Quality of data in case of disaster is still a tricky issue. Data with less quality but supplied in the first hour might be of higher importance in saving lives and reducing damages compared to trusted, high quality data but after two days. Apparently a balance should be found in searching and Charters and international organizations have already launched various initiatives on the extended utilization of satellite positioning and remote sensing technologies in disaster monitoring and management. For example, the International Charter is often given as a good example of availability of data and expertise after a disaster, but still the coordination between the different initiatives at local and international level is considered insufficient.

This observation is especially strong for developing countries, although  some authorities in developed countries (e.g. USA in the case of Hurricane Katrina) also fail to react appropriately. Capacity building needs to be further strengthened and the governments must be the major driving factor in this process. Related to this is the role of the geo-specialist in disaster management. Geo-specialist are not directly involved in emergency response, e.g. training together with first responders or preparing monitoring and mitigation programs, but there is high understating of closer work with users.

The Second Symposium has clearly revealed regional specifics in disaster management. While the symposium in Europe addressed Spatial Data Infratsructures and cooperation between different rescue units as major challenges, the symposium in India discussed mostly availability and processing of data and put emphasis on early warning systems, realizing that the national SDI for disaster management either do not exist or are at a very early stage.
The chapters of this book reflect some of the topics mentioned above. The efforts of many researchers over the past four years to continue research and development in the area of spatial data integration for effective
emergency services and disaster management have also provided guidance and inspiration for the preparation of this book.

This book consists of 14 chapters organised in three parts. The readings in this book outline major bottlenecks, demonstrate use of remote sensing technology, and suggest approaches for sharing and access of information in various stages of disaster management process.

Part 1: Use of Geo-Information technology in large disasters
1. Geoinformation-Based Response to the 27 May Indonesia Earthquake – an Initial  (Norman Kerle and Barandi Widartono)
2. The Application of Geo-Technologies after Hurricane (Henrike Brecht)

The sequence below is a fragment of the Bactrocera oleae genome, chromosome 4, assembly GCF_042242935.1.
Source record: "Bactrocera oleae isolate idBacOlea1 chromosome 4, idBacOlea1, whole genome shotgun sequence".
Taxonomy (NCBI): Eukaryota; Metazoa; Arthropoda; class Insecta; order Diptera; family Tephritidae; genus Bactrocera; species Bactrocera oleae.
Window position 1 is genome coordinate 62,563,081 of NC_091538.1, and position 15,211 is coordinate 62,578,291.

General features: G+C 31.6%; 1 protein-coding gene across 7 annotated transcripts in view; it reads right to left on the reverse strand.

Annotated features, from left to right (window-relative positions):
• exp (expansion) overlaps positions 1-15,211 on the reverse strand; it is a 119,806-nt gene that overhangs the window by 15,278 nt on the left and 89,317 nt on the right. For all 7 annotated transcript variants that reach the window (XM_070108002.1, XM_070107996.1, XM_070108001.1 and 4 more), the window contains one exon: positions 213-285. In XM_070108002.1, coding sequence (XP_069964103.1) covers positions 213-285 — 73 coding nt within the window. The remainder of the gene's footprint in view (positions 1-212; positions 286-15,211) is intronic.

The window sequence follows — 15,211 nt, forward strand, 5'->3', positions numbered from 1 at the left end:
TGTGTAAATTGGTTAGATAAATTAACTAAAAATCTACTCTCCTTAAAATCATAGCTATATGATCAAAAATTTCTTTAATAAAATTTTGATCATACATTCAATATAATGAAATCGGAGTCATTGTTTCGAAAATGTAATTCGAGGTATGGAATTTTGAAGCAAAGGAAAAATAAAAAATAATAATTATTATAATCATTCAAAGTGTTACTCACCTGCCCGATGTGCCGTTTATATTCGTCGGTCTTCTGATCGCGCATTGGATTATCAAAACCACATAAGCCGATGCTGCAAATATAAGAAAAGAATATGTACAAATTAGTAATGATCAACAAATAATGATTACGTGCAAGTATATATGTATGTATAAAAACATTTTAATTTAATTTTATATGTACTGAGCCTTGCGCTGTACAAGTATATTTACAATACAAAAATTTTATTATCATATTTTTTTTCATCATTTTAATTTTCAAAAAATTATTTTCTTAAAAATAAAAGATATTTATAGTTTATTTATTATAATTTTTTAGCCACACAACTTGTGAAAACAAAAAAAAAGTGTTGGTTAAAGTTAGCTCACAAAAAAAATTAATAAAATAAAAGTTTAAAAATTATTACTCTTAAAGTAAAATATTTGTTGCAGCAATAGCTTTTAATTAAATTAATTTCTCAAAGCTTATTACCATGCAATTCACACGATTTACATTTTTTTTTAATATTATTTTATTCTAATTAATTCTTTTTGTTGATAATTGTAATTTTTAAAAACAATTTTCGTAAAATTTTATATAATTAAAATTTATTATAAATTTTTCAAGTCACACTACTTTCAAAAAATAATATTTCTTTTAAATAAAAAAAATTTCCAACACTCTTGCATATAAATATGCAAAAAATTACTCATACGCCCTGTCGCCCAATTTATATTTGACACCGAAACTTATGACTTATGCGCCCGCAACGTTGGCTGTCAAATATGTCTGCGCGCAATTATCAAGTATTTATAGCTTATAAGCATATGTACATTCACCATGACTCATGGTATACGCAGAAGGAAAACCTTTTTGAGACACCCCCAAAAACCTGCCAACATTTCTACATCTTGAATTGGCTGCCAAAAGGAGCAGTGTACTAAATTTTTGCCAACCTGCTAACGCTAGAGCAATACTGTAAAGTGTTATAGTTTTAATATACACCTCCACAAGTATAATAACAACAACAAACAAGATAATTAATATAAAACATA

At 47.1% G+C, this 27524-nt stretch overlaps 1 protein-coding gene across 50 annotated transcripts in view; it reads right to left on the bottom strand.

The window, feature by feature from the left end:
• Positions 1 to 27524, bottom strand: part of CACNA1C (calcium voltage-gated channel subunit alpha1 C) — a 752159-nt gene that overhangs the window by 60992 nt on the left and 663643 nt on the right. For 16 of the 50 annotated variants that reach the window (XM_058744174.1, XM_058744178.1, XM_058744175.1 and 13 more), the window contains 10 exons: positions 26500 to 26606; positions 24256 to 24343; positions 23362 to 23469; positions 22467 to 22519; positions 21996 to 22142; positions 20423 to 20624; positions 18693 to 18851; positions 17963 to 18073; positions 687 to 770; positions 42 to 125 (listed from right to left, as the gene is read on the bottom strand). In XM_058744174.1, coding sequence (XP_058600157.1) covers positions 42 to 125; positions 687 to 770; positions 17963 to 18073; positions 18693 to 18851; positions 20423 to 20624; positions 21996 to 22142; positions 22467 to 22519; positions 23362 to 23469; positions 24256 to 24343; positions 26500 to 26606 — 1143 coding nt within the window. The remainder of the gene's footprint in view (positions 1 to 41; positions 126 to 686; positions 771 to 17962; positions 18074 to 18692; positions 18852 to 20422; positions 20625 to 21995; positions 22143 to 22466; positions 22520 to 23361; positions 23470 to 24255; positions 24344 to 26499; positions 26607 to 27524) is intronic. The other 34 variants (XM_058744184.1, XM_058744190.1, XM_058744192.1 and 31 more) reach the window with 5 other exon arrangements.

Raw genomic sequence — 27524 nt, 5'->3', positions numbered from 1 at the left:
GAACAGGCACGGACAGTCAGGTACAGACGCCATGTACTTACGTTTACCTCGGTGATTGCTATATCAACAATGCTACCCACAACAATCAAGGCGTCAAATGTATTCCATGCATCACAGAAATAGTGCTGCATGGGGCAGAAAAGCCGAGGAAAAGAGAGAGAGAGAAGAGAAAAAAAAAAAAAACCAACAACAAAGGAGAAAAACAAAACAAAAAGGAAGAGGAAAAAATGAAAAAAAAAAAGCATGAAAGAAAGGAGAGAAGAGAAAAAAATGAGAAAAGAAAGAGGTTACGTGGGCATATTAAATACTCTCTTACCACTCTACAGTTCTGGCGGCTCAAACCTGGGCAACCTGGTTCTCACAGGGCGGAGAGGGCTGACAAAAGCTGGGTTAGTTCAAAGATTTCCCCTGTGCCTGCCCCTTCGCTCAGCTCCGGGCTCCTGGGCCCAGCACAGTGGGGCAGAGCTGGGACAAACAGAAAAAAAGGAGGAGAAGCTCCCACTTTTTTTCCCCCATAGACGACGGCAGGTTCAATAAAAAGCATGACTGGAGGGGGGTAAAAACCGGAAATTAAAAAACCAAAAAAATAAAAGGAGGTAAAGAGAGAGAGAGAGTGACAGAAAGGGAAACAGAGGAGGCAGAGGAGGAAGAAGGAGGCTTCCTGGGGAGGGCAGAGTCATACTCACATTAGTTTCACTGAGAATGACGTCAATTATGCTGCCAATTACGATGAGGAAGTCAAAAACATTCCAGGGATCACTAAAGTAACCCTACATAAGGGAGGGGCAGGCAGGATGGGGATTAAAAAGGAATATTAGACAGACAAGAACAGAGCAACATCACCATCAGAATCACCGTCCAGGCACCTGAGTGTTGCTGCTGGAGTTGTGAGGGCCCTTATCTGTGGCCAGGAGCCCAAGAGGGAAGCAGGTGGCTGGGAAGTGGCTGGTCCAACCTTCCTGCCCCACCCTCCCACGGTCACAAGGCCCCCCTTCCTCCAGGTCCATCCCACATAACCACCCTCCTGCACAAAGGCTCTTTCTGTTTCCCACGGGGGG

3. Application of Remote Sensing for Damage Assessment of Coastal Ecosystems in India due to the December 2004 Tsunami (Shailesh Nayak and Anjali Bahuguna)
4. Increasing the Use of Geospatial Technologies for Emergency Response and Disaster Rehabilitation in
Developing Countries (David Stevens)

Part 2: Remote Sensing Technology for Disaster 
5. Adopting Multisensor Remote Sensing Datasets and Coupled Models for Disaster Management (Gilbert L. Rochon, Dev Niyogi, Alok Chaturvedi, Rajarathinam Arangarasan, Krishna Madhavan, Larry Biehl, Joseph Quansah and Souleymane Fall)
6. Nearshore Coastal Processes Between Karwar and Bhatal, Central West Coast of India: Implications for Pollution Dispersion (Viswanath S.Hedge, G. Shalini, Shailesh Nayak and Ajay S. Rajawat)
7. Landslide Hazard Zonation in Darjeeling Himalayas: a Case Study on Integration of IRS and SRTM Data (Mopur Surendranath, Saibal Ghosh, Timir B.Ghoshal and Narayanaswamy Rajendran)
8. Monitoring and Interpretation of Urban Land Subsidence Using Radar Interferometric Time Series and Multi-Source GIS Database (Swati Gehlot and Ramon F. Hanssen)
9. Extending the Functionality of the Consumer-Grade GPS for More Efficient GIS and Mapping Applications (Robert M. Mikol)

Part 3: System Architectures for Access of Geo-Information
10. Interoperable Access Control for Geo Web Services in Disaster Management (Jan Herrmann)
11. Spatial Data Infrastructure for Emergency Response in Netherlands (Henk Scholten, Steven Fruijter, Arta Dilo and Erik van Borkulo)
12. Geocollaboration in Hazard, Risk and Response: Practical Experience with Real-Time Geocollaboration at Québec Civil Security (Charles Siegel, Donald Fortin and Yves Gauthier)
13. On-line Street Network Analysis for Flood Evacuation Planning (Darka Mioc, François Anton and Gengsheng Liang)
14. Multi-user tangible interfaces for effective decision-making in disaster management (Harmen Hofstra, Henk Scholten, Sisi Zlatanova and Alessandra Scotta)

Editor: Dr. Shailesh Nayak, Dr. Sisi Zlatanova. Published 2008.